On 24 November 2021, the Polish Constitutional Court issued a ruling that challenged both the authority of the European Court of Human Rights to decide on the lawfulness of appointment of judges in national courts, and the standards of fair trial under the Convention. In response to this worrying development, on 7 December 2021, the Secretary General of the Council of Europe requested the Polish Government “to furnish explanations concerning the manner in which [its] … internal law ensures the effective implementation of Article 6 and 32 of the Convention following the judgment of the [Polish] Constitutional Court of 24 November in the case K 6/21”. 
The Secretary General explained that the legal basis for this inquiry is based on Article 52 of the Convention, which provides that “[o]n receipt of a request from the Secretary General … any High Contracting Party shall furnish an explanation of the manner in which its internal law ensures the effective implementation of any of the provisions of the Convention”. 
A textual interpretation of Article 52 ECHR (e.g. words ‘shall furnish’) suggests that Poland is obliged to provide in due time all the necessary information requested by the Secretary General. It has also been observed in the past that when the Secretary General triggers Article 52:
The State has the obligation to provide truthful explanations... The State has an obligation of result to provide explanations about the effective implementation of the Convention in its internal law: the State cannot, therefore, confine itself to providing explanations of a formal nature. On the contrary, bearing in mind also the obligation to execute treaty obligations in good faith …, a State has the obligation to furnish precise and adequate explanations which make it possible to verify whether the Convention is actually implemented in its internal law. This necessarily implies that the State must furnish information of a sufficiently detailed nature about the national law and the practice of the national authorities, in particular the judicial authorities, and about their conformity with the Convention as interpreted in the case-law of the European Court of Human Rights.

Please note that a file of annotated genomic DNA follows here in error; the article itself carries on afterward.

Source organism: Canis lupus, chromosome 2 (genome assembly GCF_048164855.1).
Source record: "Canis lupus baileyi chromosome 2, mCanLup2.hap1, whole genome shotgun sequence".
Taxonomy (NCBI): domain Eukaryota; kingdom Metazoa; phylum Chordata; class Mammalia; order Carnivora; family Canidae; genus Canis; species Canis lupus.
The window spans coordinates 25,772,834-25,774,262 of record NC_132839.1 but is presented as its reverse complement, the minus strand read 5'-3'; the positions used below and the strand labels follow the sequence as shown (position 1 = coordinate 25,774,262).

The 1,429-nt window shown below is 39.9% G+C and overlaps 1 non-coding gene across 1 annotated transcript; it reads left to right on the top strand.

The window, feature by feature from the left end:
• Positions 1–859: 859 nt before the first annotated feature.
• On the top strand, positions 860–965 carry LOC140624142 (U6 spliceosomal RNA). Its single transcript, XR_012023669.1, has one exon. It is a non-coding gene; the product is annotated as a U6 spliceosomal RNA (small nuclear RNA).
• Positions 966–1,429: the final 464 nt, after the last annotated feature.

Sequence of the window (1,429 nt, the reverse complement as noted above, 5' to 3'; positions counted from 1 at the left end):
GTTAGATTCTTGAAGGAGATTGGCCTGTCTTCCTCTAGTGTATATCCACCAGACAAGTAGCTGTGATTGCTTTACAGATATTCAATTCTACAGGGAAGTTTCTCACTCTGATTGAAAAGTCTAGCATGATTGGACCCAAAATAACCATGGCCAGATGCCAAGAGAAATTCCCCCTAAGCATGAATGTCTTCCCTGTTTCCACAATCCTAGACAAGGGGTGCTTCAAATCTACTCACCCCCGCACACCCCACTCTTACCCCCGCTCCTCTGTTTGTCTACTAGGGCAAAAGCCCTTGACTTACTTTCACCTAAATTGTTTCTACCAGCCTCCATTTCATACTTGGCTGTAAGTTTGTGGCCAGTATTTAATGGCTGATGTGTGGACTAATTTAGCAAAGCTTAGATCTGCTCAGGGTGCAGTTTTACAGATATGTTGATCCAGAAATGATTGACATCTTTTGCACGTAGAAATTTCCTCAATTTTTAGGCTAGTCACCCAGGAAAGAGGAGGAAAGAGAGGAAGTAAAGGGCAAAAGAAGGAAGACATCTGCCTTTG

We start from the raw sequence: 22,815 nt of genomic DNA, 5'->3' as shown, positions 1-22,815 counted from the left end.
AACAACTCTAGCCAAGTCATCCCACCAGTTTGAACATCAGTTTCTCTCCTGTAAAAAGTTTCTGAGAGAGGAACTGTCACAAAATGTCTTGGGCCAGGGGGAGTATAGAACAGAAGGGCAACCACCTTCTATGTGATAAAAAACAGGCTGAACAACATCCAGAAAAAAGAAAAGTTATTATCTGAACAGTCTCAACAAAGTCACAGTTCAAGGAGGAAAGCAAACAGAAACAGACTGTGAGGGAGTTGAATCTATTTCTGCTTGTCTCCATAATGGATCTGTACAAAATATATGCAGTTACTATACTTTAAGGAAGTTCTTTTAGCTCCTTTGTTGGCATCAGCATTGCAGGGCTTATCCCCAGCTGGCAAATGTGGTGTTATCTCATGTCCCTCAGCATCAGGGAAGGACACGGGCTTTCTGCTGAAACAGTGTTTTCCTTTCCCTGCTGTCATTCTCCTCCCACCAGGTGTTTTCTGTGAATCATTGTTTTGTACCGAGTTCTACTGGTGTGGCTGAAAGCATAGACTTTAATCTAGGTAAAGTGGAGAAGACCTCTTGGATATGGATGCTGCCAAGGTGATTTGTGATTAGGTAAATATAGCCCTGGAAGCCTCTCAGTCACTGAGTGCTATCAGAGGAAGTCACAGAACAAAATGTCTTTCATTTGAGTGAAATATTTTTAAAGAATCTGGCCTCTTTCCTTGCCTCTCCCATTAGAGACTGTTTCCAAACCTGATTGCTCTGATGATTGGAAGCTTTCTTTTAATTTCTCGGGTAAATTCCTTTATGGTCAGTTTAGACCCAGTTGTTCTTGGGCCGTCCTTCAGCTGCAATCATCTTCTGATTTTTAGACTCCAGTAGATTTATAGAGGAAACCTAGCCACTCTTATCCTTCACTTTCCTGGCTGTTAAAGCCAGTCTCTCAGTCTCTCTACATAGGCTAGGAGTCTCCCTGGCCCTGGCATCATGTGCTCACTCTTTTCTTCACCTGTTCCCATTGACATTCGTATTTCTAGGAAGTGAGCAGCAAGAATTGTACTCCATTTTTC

Poland was asked to answer to the Secretary General no later than 7 March 2022. It remains to be seen how or if Poland will respond to this inquiry. The Secretary General may again follow up with Poland on this or other issues concerning the Convention given that Article 52 does not prevent the Secretary General from making further inquiries with State parties to the ECHR.
It must be noted that Article 52 has scarcely been used in the past and remains a rather under researched provision. There seem to be no clear procedures on how and when the Secretary General issues inquiries under the ECHR, or what happens if a State does not provide timely  and truthful explanations to the Secretary General. The aim of Article 52 is also rather vague. Article 52 was inspired by a draft article on the UN covenants that provided for ‘a right to interrogation’ when States do not comply with human rights. Yet, this does not imply that the Secretary General may or should use Article  52 to ‘interrogate’ States. The Secretary General may strategically decide to employ it in order to engage in a form of dialogue with States.
In light of the foregoing, the outcome of the Secretary General’s inquiry on Poland may prove to be important not only for the present case, but also for the future potential of Article 52 ECHR.

Wednesday 8 December 2021

New Book on the ECtHR and European Public Order

Kanstantsin Dzehtsiarou of the University of Liverpool has just published a new book with Cambridge University Press, entitled Can the European Court of Human Rights Shape European Public Order? It is available as print book and in electronic version. This is the abstract: 

'In this book, Kanstantsin Dzehtsiarou argues that, from the legal perspective, the formula 'European public order' is excessively vague and does not have an identifiable meaning; therefore, it should not be used by the European Court of Human Rights (ECtHR) in its reasoning. However, European public order can also be understood as an analytical concept which does not require a clearly defined content. In this sense, the ECtHR can impact European public order but cannot strategically shape it. The Court's impact is a by-product of individual cases which create a feedback loop with the contracting states. European public order is influenced as a result of interaction between the Court and the contracting parties. This book uses a wide range of sources and evidence to substantiate its core arguments: from a comprehensive analysis of the Court's case law to research interviews with the judges of the ECtHR.'